I used to think of God as the “third place”-an external hard drive on which we stored all the contradictions and unknowns, the programs that would crash our daily operating systems. Now I have a new third place: Second Life.
Which is fitting since as J. Huizinga reminds us in “Nature and Significance of Play as a Cultural Phenomenon” [Homo Ludens: A Study of the Play Element in Culture, 1950], Plato conceived of religion as play consecrated to the Deity. Life in Second Life is definitely play-a game, according to C. Crawford, because it is representational, interactive and safe [“What Is a Game?,” The Art of Computer Game Design, 1982].
During the class session we held in SL, one student-avatar said that to be interesting a game must have an element of danger. But clearly, his dramatic act of stripping down to his Jockey shorts while risqué was hardly risky-unless someone snapped a screenshot and is able to tie him to it in RL incontrovertibly.
One of the main bases of civilization, play, says Huizinga, must by definition be safe, offering the illusion of conflict with no consequences. But it is also illuminating to contemplate play as revelatory seizure, an involuntary repetition representing a cosmic event (Frobenius’ “the order of nature as imprinted on [man’s] consciousness”).
Like ritual, computer gaming presents a third space in which players can invest themselves, create stories and imprint their personality. In “We Live Here: Games, Third Places, and the Information Architecture of the Future” (2006), A. Hinton says these game environments prefigure where we’re headed with conventional software and networked experiences. They may also prefigure where we’re headed in Life (the First).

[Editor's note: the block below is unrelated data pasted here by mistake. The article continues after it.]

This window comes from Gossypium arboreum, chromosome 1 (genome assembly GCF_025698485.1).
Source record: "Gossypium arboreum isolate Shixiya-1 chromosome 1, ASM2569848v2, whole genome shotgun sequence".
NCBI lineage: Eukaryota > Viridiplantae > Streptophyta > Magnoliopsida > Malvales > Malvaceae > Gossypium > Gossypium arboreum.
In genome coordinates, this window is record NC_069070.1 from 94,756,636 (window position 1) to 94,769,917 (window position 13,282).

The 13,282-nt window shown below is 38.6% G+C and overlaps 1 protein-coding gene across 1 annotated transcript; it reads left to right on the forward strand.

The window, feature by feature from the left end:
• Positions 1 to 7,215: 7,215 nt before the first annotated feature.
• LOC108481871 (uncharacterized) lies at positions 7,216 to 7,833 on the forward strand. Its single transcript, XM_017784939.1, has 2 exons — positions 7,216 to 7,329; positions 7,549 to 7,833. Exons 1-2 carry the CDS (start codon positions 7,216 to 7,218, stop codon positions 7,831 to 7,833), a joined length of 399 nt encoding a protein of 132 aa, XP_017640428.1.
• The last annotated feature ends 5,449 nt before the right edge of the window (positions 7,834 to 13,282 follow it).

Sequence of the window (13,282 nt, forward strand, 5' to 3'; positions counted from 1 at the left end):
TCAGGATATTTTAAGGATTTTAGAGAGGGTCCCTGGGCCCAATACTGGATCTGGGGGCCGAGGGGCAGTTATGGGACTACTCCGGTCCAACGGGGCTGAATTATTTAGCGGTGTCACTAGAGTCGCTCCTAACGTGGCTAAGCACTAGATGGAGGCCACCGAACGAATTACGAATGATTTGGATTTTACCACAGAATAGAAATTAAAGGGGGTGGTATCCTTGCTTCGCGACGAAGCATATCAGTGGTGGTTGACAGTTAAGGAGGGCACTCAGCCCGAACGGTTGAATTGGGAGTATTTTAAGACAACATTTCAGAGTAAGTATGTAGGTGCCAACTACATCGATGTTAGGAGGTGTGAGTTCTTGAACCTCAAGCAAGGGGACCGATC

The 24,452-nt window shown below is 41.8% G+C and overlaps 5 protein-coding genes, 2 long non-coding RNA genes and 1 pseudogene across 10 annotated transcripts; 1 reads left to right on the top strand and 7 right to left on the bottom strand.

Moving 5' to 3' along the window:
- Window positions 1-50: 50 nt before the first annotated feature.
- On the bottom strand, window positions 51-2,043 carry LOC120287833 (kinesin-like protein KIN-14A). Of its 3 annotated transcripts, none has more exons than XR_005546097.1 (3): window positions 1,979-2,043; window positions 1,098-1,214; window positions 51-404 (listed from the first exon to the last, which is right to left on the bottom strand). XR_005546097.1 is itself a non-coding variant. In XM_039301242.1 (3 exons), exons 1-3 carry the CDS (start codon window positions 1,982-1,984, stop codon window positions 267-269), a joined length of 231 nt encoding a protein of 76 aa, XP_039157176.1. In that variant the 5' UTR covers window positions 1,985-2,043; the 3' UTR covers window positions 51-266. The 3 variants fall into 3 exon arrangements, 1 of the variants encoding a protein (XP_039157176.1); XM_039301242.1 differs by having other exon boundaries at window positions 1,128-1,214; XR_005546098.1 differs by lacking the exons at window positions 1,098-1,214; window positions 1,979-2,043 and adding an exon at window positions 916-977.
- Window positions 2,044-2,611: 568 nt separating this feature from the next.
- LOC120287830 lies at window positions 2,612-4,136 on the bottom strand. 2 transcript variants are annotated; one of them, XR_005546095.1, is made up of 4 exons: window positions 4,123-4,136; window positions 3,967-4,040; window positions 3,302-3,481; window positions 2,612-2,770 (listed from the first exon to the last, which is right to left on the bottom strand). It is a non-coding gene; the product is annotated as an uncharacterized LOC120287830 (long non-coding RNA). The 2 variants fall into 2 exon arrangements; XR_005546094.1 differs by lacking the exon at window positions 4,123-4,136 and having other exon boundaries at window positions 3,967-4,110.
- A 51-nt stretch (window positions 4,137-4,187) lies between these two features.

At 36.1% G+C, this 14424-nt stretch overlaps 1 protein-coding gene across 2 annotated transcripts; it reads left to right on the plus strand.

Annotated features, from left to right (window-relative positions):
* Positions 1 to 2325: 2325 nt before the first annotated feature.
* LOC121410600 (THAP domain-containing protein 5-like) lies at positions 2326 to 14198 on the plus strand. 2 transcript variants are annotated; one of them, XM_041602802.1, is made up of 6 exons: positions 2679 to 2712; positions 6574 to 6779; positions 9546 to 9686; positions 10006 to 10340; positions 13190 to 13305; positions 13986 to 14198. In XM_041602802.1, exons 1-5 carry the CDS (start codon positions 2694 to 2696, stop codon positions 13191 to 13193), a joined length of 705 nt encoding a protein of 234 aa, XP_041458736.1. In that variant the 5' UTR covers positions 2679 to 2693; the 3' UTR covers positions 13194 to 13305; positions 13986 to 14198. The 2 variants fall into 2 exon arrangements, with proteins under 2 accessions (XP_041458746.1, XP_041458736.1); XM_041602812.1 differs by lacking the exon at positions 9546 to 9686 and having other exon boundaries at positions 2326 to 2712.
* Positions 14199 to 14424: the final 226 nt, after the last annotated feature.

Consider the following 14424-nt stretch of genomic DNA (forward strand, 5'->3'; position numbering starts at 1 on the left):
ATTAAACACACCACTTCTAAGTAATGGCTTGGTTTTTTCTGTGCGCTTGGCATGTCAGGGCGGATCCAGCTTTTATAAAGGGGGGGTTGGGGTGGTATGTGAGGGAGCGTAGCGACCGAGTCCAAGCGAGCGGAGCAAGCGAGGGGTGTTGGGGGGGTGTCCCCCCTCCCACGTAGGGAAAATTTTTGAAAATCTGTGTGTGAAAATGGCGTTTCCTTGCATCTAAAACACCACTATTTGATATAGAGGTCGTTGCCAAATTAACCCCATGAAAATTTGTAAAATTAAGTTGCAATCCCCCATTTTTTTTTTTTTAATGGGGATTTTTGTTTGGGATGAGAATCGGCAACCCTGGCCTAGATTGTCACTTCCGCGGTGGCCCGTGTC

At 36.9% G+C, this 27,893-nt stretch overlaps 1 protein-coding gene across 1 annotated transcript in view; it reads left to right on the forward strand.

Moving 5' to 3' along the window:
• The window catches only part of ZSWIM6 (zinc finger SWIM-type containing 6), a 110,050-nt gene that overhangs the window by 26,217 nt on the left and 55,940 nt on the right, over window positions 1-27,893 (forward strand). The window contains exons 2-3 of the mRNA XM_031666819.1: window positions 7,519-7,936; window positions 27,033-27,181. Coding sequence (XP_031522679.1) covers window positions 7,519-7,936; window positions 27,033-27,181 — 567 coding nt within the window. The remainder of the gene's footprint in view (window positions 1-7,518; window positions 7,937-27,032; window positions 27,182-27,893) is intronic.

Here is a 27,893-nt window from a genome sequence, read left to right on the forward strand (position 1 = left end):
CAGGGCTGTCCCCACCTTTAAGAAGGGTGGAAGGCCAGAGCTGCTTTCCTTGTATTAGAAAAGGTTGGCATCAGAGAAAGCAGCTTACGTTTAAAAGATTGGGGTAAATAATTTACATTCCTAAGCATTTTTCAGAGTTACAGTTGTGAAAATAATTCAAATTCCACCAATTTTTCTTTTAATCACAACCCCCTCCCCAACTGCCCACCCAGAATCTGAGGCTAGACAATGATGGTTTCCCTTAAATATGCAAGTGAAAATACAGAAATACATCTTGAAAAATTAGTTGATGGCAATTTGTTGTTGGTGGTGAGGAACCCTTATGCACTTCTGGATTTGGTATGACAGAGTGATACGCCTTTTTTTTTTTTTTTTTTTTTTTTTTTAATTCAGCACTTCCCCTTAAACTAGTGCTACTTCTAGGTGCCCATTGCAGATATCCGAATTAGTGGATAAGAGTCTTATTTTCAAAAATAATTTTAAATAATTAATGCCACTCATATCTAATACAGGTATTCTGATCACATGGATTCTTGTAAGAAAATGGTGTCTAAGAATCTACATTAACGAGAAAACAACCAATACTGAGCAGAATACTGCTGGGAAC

In MUDs, MOOs and MMOGs, as in the Web itself (which Tim Berners-Lee viewed as “a democratic antidote to the hegemony of hierarchy”), decentralized games produced not accidental anarchy but “a social environment encouraging community and creativity” and “a collective consensus of use.”
Blurring the boundaries between first, second and third places with real-life connections outside the game, such “immersive-yet-permeable” game environments, says digital activist Joi Ito, represent “the future of real-time collaborative teams and leadership in an always-on, diversity-intensive, real-time environment. [The game] is a glimpse into our future.”
With all three “places” increasingly connected, interrelated and ever-present in a world of ubiquitous computing (ubicomp), games and the Web “represent the inevitable triumph of spielraum [the third place],” concludes Hinton.
For me, the blurring of lines has already begun: I had trouble falling asleep the night I entered Second Life. And every day since, my SL story line has been running-not on some external hard drive but on an expanded memory chip implanted somewhere deep in my brain.